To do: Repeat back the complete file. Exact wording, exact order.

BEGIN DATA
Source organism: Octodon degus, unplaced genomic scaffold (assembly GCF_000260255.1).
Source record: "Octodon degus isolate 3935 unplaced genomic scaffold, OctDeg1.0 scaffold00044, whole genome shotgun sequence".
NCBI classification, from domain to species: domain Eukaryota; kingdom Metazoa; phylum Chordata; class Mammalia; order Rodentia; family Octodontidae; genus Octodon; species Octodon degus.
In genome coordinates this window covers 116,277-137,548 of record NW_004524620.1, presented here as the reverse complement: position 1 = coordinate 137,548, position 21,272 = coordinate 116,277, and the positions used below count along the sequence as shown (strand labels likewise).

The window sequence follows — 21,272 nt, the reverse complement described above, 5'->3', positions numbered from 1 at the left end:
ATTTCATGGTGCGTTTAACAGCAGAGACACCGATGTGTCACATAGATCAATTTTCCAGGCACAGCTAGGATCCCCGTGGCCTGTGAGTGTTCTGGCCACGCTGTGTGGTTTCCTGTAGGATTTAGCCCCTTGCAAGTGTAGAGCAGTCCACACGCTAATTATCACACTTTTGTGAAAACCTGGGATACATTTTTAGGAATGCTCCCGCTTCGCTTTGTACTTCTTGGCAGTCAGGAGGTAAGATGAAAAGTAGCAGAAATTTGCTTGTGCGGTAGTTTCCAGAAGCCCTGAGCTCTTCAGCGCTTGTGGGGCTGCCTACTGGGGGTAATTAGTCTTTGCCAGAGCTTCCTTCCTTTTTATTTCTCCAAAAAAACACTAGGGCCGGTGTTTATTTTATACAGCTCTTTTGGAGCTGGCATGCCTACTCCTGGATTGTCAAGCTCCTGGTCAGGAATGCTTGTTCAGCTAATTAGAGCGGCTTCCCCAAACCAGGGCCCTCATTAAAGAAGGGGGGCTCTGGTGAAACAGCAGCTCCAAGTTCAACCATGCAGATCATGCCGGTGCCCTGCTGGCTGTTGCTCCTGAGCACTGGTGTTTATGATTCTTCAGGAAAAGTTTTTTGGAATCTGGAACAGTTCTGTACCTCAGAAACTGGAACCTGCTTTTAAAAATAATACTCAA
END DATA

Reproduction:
Source organism: Octodon degus, unplaced genomic scaffold (assembly GCF_000260255.1).
Source record: "Octodon degus isolate 3935 unplaced genomic scaffold, OctDeg1.0 scaffold00044, whole genome shotgun sequence".
NCBI classification, from domain to species: domain Eukaryota; kingdom Metazoa; phylum Chordata; class Mammalia; order Rodentia; family Octodontidae; genus Octodon; species Octodon degus.
In genome coordinates this window covers 116,277-137,548 of record NW_004524620.1, presented here as the reverse complement: position 1 = coordinate 137,548, position 21,272 = coordinate 116,277, and the positions used below count along the sequence as shown (strand labels likewise).

The window sequence follows — 21,272 nt, the reverse complement described above, 5'->3', positions numbered from 1 at the left end:
ATTTCATGGTGCGTTTAACAGCAGAGACACCGATGTGTCACATAGATCAATTTTCCAGGCACAGCTAGGATCCCCGTGGCCTGTGAGTGTTCTGGCCACGCTGTGTGGTTTCCTGTAGGATTTAGCCCCTTGCAAGTGTAGAGCAGTCCACACGCTAATTATCACACTTTTGTGAAAACCTGGGATACATTTTTAGGAATGCTCCCGCTTCGCTTTGTACTTCTTGGCAGTCAGGAGGTAAGATGAAAAGTAGCAGAAATTTGCTTGTGCGGTAGTTTCCAGAAGCCCTGAGCTCTTCAGCGCTTGTGGGGCTGCCTACTGGGGGTAATTAGTCTTTGCCAGAGCTTCCTTCCTTTTTATTTCTCCAAAAAAACACTAGGGCCGGTGTTTATTTTATACAGCTCTTTTGGAGCTGGCATGCCTACTCCTGGATTGTCAAGCTCCTGGTCAGGAATGCTTGTTCAGCTAATTAGAGCGGCTTCCCCAAACCAGGGCCCTCATTAAAGAAGGGGGGCTCTGGTGAAACAGCAGCTCCAAGTTCAACCATGCAGATCATGCCGGTGCCCTGCTGGCTGTTGCTCCTGAGCACTGGTGTTTATGATTCTTCAGGAAAAGTTTTTTGGAATCTGGAACAGTTCTGTACCTCAGAAACTGGAACCTGCTTTTAAAAATAATACTCAA